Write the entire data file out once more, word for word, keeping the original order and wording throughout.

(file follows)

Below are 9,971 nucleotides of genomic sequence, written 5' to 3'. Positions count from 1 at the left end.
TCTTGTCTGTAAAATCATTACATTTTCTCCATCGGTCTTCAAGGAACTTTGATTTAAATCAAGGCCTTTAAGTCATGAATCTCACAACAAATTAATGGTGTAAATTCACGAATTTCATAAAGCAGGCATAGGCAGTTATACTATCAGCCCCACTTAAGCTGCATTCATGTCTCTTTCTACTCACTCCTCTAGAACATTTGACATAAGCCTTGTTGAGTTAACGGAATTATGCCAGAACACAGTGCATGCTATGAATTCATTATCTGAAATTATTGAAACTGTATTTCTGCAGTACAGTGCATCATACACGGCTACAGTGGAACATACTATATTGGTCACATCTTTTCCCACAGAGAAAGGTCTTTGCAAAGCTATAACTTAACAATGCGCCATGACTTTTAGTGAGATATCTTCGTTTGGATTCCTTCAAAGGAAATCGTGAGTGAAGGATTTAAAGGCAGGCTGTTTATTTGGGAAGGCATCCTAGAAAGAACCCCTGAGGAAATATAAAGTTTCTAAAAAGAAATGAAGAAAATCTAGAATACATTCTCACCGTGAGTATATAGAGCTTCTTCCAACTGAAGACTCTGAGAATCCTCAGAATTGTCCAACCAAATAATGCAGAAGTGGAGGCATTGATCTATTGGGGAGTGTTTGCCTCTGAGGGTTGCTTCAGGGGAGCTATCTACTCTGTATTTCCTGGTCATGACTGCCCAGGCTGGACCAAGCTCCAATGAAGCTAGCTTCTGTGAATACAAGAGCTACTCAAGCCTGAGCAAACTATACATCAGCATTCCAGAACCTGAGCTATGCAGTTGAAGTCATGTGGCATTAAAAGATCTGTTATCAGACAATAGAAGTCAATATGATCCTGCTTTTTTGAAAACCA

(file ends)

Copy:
Below are 9,971 nucleotides of genomic sequence, written 5' to 3'. Positions count from 1 at the left end.
TCTTGTCTGTAAAATCATTACATTTTCTCCATCGGTCTTCAAGGAACTTTGATTTAAATCAAGGCCTTTAAGTCATGAATCTCACAACAAATTAATGGTGTAAATTCACGAATTTCATAAAGCAGGCATAGGCAGTTATACTATCAGCCCCACTTAAGCTGCATTCATGTCTCTTTCTACTCACTCCTCTAGAACATTTGACATAAGCCTTGTTGAGTTAACGGAATTATGCCAGAACACAGTGCATGCTATGAATTCATTATCTGAAATTATTGAAACTGTATTTCTGCAGTACAGTGCATCATACACGGCTACAGTGGAACATACTATATTGGTCACATCTTTTCCCACAGAGAAAGGTCTTTGCAAAGCTATAACTTAACAATGCGCCATGACTTTTAGTGAGATATCTTCGTTTGGATTCCTTCAAAGGAAATCGTGAGTGAAGGATTTAAAGGCAGGCTGTTTATTTGGGAAGGCATCCTAGAAAGAACCCCTGAGGAAATATAAAGTTTCTAAAAAGAAATGAAGAAAATCTAGAATACATTCTCACCGTGAGTATATAGAGCTTCTTCCAACTGAAGACTCTGAGAATCCTCAGAATTGTCCAACCAAATAATGCAGAAGTGGAGGCATTGATCTATTGGGGAGTGTTTGCCTCTGAGGGTTGCTTCAGGGGAGCTATCTACTCTGTATTTCCTGGTCATGACTGCCCAGGCTGGACCAAGCTCCAATGAAGCTAGCTTCTGTGAATACAAGAGCTACTCAAGCCTGAGCAAACTATACATCAGCATTCCAGAACCTGAGCTATGCAGTTGAAGTCATGTGGCATTAAAAGATCTGTTATCAGACAATAGAAGTCAATATGATCCTGCTTTTTTGAAAACCA